5 Tips for Graduate Students Attending the 105th AATSP Conference in Salamanca, Spain

This blog post is written by Ivana Frisa. Ivana is a third-year literature Ph.D. student at the University of Florida, and she is also an Associate Editor of Communications at Spanish and Portuguese Review (SPR). Last year, she attended her first conference at the 104th AATSP Annual Conference in San Juan, Puerto Rico, where she also competed in and presented her academic paper titled: “El polirritmo de la naturaleza cubana en Sab de Gertrudis Gómez de Avellaneda”. Based on her experience in San Juan, below Ivana shares some advice she hopes graduate students who are traveling to the conference in Salamanca, Spain will find useful and valuable.

  1. Eat!

For those graduate students presenting their academic paper for the first time: I highly advise you to not attend your presentation day on an empty stomach. From previous experience, I can assure you that eating before presenting your project, can make a positive impact on your performance that day, because ingesting food will enhance alertness and composure. Now, for those who prefer something lighter, a fruit smoothie or juice will also do the trick. I remember I had some coffee and a croissant!

  1. Wear Professional Attire

Image and first impressions are important. Many of us graduate students may have been encouraged and advised to present ourselves professionally. For each presentation, keynote address, or event, my advice is to wear an outfit that makes you feel confident and happy, however, aim for comfort. I can assure you that you will be attending other presentations, talks, and networking opportunities, which means a lot of busy walking may be on your schedule. You can always take a pair of comfortable shoes with you (bring a backpack). For ladies who love heels: I ended up with blisters and swollen feet that night!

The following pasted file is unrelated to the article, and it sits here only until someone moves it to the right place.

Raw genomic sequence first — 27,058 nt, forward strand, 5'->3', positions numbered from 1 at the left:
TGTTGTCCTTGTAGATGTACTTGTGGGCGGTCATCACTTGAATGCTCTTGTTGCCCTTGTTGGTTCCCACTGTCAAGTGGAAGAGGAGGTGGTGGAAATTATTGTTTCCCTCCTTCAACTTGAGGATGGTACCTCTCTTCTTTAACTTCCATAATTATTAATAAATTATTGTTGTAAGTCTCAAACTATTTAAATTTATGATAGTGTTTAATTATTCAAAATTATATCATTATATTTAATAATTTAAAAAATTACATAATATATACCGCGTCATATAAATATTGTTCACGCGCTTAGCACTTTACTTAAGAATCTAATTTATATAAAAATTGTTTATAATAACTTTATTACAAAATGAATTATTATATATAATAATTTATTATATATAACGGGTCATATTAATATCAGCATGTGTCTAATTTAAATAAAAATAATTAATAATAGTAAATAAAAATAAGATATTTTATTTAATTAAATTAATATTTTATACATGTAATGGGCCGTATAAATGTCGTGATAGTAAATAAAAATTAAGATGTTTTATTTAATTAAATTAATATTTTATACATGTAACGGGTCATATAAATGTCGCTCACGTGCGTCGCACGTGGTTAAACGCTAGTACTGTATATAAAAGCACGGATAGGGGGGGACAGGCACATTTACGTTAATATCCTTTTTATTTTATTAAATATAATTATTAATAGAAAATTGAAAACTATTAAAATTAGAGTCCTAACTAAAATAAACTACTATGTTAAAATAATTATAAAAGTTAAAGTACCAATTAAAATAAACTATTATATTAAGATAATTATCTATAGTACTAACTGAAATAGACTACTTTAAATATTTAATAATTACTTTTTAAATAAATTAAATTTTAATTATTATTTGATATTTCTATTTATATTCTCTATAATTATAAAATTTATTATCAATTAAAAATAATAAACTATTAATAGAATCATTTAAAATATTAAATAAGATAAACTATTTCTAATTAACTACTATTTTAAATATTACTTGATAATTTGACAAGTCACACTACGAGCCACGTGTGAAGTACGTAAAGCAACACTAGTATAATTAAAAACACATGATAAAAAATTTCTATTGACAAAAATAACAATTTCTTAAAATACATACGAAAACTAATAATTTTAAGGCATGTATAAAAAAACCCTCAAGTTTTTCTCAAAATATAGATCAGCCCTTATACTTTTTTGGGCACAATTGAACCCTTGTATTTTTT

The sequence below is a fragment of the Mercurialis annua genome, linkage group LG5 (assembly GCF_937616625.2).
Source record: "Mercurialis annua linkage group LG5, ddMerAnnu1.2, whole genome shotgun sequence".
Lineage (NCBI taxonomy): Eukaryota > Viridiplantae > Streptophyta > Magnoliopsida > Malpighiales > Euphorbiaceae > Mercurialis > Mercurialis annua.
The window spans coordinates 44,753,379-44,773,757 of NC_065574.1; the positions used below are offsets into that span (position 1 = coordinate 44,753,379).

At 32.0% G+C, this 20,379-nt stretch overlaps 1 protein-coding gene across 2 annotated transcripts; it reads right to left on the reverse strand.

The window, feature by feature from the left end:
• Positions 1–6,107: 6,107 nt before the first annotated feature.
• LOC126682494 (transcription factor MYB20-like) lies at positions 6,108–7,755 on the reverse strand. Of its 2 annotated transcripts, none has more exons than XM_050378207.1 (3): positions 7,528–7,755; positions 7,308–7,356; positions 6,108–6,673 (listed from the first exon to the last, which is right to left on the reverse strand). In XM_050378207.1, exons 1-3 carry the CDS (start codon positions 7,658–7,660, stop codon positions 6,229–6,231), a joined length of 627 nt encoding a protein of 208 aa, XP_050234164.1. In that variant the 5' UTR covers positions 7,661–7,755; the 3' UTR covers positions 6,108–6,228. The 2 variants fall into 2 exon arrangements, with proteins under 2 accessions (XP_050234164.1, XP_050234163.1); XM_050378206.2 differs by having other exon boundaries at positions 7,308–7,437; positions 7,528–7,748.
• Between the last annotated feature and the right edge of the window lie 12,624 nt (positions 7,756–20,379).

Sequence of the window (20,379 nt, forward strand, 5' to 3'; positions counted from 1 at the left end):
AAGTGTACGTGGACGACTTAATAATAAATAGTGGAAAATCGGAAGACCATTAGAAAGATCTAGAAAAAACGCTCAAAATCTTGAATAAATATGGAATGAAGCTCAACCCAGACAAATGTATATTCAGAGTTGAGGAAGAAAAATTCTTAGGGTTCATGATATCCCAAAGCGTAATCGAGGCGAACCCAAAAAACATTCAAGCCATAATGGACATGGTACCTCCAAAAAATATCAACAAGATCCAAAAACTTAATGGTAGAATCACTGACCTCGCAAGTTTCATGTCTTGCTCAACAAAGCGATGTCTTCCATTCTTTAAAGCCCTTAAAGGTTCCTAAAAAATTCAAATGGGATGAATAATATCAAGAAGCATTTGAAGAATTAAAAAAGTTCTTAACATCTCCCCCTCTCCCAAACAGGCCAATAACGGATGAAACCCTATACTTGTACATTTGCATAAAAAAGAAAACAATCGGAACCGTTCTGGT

1. Arrive extra early

Salamanca is a busy city, and if this is your first time visiting, you may want to arrive at least 2 hours prior to your presentation and any other event. This will not only reduce stress-related feelings, but it will allow you to become familiar with the area. Last year, I downloaded the app on my phone and, studying the map, was a useful tool for me as I visualized the different locations, which ultimately helped me to prepare for each event I attended.

  1. Bring your laptop

Given that Spain operates on a 220V supply voltage and 50Hz, you should buy a universal adaptor/cable for your computer and bring it on the day of your presentation. You never know if the necessary materials will be available or provided to you. For detailed information, look at AATSP’s travel FAQ.

In addition, I advise you to save your presentation materials everywhere, including locally on your desktop, Google Drive, and maybe even a separate flash drive. This will not only save you time, but will give you peace of mind. Sometimes, you may have to rescue another grad student as I remember one whose laptop was not working, but I was there to assist him with mine 🙂  

Additional Source: Electrical Safety First, https://www.electricalsafetyfirst.org.uk/guidance/advice-for-you/when-travelling/travel-adaptor-for-spain/

  1. Meet your fellow grad students

Aim to mingle with other grad students! One of the most exciting aspects of these conferences is to meet students from other universities and to connect with them later, even during the conference. After each presentation or session is over, try introducing yourself to at least three other people and start mingling! I was lucky enough to have already been working with my SPR Managing Editor of Communications, Lillian Jones, and even fortunate to meet her in-person on the day of my presentation! 

I wish you a wonderful experience and best learning experience,

Ivana Frisa

SPR, Associate Editor of Communications

Ivana Frisa shares photo of friends and colleagues during the AATSP conference in Puerto Rico

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